The U.S. Department of Energy says you can save as much as 1% on your energy bill for every degree you lower your home’s temperature during the winter. Here are 5 ways to keep the cold at bay and the heat in on a budget:
Dodge the Draft
Air leaks and drafts can increase your heating costs, so make sure your windows and doors are sealed. An easy remedy is to adopt a draft snake by rolling up a towel or filling up a pouch of fabric with sand or kitty litter. Draft guards can also be purchased. Try taping bubble wrap on your windows. It’s an inexpensive way to keep cold air out but still allow light to come through. If you really want to keep heat in, pack fiberglass insulation around basement doors and windows in rooms that aren’t used often. Consider investing in a set of energy efficient windows if your current ones are old. They qualify for a federal tax credit covering 10 percent of cost (not including installation costs), up to $200 for windows and skylights. According to the U.S. Department of Energy, drafts can waste 5 to 30 percent of your energy use, so preventing them can go a long way toward saving you heat and money.
Small gaps in windows and doors, or cracks in your walls can let cool air in, increasing your energy bill. Check to see if your doors and windows have deteriorated over time, paying special attention to places where two different building materials meet, such as corners. If you find some allowing outside air in, you can fill them with caulk. Make sure to caulk the outside and inside. Pull off moldings to fill gaps in the insulation.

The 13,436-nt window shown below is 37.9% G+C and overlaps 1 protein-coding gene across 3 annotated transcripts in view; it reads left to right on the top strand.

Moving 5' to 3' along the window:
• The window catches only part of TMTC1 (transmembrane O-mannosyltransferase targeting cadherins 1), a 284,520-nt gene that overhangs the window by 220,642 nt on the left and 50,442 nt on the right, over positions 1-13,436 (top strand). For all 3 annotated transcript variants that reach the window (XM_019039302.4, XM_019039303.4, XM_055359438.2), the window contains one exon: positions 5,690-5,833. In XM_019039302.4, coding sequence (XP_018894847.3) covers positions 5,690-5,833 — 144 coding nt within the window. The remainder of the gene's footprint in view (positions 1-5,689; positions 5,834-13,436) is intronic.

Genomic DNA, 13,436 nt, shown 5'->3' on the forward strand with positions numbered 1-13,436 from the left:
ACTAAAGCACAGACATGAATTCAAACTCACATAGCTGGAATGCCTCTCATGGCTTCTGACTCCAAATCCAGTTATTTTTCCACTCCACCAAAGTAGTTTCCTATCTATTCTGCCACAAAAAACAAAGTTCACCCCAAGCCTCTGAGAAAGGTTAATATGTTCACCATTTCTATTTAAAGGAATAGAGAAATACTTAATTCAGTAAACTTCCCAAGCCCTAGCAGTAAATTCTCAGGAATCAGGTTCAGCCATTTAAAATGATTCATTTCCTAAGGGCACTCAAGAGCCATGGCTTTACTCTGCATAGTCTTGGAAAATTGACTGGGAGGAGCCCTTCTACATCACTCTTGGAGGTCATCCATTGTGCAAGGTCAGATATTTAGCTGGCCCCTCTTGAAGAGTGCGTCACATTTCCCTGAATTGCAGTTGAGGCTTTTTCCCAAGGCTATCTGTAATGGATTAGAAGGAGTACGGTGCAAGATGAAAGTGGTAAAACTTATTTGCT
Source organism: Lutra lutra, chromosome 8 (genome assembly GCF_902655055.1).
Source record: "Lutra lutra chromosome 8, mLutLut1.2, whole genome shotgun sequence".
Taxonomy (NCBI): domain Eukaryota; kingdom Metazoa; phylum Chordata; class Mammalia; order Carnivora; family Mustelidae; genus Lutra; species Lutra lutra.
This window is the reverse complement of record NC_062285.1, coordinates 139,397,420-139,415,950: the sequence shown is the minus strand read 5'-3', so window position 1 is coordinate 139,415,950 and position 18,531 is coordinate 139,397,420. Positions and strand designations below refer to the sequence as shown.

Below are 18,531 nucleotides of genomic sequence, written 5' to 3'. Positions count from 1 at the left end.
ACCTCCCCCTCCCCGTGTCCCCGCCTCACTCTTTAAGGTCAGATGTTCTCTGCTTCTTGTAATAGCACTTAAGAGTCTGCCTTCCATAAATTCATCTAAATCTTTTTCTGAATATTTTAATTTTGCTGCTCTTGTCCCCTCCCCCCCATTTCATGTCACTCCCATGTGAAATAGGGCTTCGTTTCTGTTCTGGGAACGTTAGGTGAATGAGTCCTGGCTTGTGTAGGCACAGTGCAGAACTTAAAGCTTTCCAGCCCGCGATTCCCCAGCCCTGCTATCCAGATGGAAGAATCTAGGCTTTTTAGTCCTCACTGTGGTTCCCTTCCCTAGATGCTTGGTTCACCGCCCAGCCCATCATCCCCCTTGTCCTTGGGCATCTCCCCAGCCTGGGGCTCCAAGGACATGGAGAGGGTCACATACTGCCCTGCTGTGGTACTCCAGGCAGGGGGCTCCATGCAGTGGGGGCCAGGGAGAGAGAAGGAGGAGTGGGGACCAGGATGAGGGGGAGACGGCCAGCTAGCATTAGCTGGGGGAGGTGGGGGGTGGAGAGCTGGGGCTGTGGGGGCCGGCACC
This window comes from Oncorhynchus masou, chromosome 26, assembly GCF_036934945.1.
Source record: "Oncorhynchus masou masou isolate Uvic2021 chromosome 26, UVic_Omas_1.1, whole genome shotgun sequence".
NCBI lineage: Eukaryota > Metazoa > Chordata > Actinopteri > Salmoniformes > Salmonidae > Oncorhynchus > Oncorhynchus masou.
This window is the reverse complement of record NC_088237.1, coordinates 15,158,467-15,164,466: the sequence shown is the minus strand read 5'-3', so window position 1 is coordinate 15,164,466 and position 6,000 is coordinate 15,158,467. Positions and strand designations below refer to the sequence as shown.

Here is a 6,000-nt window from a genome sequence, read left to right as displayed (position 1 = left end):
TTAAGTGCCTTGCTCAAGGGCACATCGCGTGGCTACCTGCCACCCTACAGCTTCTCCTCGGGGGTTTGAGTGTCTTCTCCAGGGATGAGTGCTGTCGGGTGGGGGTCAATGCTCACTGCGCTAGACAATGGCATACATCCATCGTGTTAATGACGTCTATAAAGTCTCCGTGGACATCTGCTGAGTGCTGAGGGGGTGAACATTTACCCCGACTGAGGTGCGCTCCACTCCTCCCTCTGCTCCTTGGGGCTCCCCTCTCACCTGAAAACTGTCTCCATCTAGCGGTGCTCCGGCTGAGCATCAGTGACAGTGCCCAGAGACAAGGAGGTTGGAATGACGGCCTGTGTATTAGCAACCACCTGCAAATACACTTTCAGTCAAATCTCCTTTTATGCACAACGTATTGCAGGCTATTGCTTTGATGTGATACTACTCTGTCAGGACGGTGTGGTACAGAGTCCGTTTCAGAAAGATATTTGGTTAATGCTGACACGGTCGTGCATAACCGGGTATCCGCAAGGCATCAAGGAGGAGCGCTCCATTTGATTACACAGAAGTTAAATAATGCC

Use Ceiling Fans
Ceiling fans are typically thought of as cooling devices for summer, but they can help out in the winter too. Clockwise rotation produces warmer air so make sure your ceiling fans move in that direction. The fan will push hot air along the ceiling towards the floor. Using ceiling fans in winter will cut your heating costs by 10%, according to The Daily Green.
Lower Your Thermostat
You can save a lot of energy by setting or programming your thermostat lower when you don’t need heat. Try turning it down to 50 or 55 degrees when you go to bed or when you go to work. For every degree you lower the thermostat during heating season, you’ll save between 1 and 3 percent of your heating bill.
Lower Water Heater Temperature
Conventional water heaters are typically set at 140 degrees Fahrenheit, but most households only need a setting of 120 degrees. Lowering the temperature will reduce your water heating costs by 6 to 10 percent. Keep your water heater functioning at pack performance by flushing out particles and sediment through the drain valve. Over time that material can collect in the bottom of your water heater, hindering efficiency. If you are in the market for a new water heater, take advantage of the federal tax credit, which pays 30 percent of cost with no upper limit.